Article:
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Dungeon was one of the earliest role-playing video games, running on PDP-10 mainframe computers manufactured by Digital Equipment Corporation.
A role-playing video game is a video game genre where the player controls the actions of a character immersed in some well-defined world. Many role-playing video games have origins in tabletop role-playing games and use much of the same terminology, settings and game mechanics. Other major similarities with pen-and-paper games include developed story-telling and narrative elements, player character development, complexity, as well as replayability and immersion. The electronic medium removes the necessity for a gamemaster and increases combat resolution speed. RPGs have evolved from simple text-based console-window games into visually rich 3D experiences.
Digital Equipment Corporation's PDP-10, later marketed as the DECsystem-10, was a mainframe computer family manufactured beginning in 1966; it was discontinued in 1983. 1970s models and beyond were marketed under the DECsystem-10 name, especially as the TOPS-10 operating system became widely used.
Mainframe computers or mainframes are computers used primarily by large organizations for critical applications; bulk data processing, such as census, industry and consumer statistics, enterprise resource planning; and transaction processing. They are larger and have more processing power than some other classes of computers: minicomputers, servers, workstations, and personal computers.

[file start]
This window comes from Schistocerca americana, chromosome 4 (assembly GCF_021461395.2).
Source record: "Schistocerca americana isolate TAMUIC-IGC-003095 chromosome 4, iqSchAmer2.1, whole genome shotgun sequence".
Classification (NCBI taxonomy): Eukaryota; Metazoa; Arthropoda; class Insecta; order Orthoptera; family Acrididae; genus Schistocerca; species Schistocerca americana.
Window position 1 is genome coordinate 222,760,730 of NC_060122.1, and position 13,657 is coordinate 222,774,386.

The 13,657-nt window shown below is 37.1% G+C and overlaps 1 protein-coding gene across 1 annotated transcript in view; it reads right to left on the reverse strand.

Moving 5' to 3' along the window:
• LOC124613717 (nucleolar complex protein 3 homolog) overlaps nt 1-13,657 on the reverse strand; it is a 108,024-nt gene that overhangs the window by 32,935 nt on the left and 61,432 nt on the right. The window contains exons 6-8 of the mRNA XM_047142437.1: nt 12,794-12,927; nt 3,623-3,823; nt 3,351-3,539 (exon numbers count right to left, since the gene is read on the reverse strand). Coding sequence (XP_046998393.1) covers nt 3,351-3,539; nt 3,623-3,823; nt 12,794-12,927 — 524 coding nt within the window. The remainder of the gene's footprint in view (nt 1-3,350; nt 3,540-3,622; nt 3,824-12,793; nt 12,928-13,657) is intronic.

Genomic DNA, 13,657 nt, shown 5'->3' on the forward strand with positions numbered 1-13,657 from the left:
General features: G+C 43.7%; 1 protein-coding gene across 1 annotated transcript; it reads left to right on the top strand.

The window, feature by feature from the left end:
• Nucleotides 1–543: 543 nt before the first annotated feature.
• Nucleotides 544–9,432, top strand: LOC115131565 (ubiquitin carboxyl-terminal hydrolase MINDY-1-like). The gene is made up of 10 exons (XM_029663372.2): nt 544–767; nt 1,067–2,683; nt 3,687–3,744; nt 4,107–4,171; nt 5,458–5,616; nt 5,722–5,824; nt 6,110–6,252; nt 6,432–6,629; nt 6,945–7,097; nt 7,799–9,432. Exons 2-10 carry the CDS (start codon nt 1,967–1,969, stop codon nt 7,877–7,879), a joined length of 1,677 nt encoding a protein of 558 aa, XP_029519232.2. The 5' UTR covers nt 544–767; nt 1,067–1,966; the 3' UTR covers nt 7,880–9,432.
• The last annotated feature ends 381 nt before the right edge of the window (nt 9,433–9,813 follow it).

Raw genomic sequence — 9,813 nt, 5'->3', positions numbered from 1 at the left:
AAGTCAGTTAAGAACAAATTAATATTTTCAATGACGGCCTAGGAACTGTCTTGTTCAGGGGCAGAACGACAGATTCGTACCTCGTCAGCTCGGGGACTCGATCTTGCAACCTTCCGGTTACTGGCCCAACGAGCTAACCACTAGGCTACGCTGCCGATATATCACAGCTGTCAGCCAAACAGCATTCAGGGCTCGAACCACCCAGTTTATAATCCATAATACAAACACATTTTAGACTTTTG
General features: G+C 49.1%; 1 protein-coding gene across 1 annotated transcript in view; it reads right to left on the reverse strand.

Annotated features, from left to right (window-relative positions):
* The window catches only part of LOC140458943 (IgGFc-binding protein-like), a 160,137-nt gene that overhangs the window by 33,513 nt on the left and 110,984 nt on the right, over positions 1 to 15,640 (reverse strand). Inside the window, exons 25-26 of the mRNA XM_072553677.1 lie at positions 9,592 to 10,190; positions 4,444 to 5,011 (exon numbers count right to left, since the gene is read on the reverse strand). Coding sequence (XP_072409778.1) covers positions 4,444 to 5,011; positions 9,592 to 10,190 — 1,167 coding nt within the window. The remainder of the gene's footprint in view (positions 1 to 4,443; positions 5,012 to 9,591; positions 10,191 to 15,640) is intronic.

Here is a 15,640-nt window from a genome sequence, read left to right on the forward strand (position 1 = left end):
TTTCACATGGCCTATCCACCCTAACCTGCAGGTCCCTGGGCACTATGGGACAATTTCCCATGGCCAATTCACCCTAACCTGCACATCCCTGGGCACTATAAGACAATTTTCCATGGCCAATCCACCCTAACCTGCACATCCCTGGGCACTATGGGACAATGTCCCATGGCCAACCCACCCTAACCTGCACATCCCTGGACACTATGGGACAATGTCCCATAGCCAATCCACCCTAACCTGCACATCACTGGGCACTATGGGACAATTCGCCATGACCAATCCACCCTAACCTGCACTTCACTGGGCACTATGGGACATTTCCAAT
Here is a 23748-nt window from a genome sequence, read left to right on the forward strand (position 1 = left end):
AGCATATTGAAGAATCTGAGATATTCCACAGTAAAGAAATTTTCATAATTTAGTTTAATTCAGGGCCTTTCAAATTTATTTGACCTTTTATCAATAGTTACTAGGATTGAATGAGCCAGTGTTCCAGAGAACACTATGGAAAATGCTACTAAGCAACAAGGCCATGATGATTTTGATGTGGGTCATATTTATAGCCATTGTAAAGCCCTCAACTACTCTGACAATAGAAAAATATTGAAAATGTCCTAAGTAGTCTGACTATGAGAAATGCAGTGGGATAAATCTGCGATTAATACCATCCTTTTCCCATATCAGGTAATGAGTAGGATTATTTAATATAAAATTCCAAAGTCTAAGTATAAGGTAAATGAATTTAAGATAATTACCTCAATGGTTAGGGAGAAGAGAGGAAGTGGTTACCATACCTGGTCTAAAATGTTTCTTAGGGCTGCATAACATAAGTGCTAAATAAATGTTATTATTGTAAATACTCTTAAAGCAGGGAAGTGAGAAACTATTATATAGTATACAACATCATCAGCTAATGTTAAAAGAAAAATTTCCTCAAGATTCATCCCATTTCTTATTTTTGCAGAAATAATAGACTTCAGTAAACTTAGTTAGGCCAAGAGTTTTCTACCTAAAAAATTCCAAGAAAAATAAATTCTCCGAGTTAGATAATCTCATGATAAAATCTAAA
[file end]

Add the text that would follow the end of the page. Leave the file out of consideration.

Dungeon was written in either 1975 or 1976 by Don Daglow, then a student at Claremont University Center (since renamed Claremont Graduate University). The game was an unlicensed implementation of the new tabletop role-playing game Dungeons & Dragons (D&D) and described the movements of a multi-player party through a monster-inhabited dungeon. Players chose what actions to take in combat and where to move each character in the party, which made the game very slow to play by today's standards. Characters earned experience points and gained skills as their "level" grew, as in D&D, and most of the basic tenets of D&D were reflected.
Don Daglow is an American computer game and video game designer, programmer and producer. He is best known for being the creator of early games from several different genres, including pioneering simulation game Utopia for Intellivision in 1981, role-playing game Dungeon in 1975, sports games including the first interactive computer baseball game Baseball in 1971, and the first graphical MMORPG, Neverwinter Nights in 1991. He founded long-standing game developer Stormfront Studios in 1988.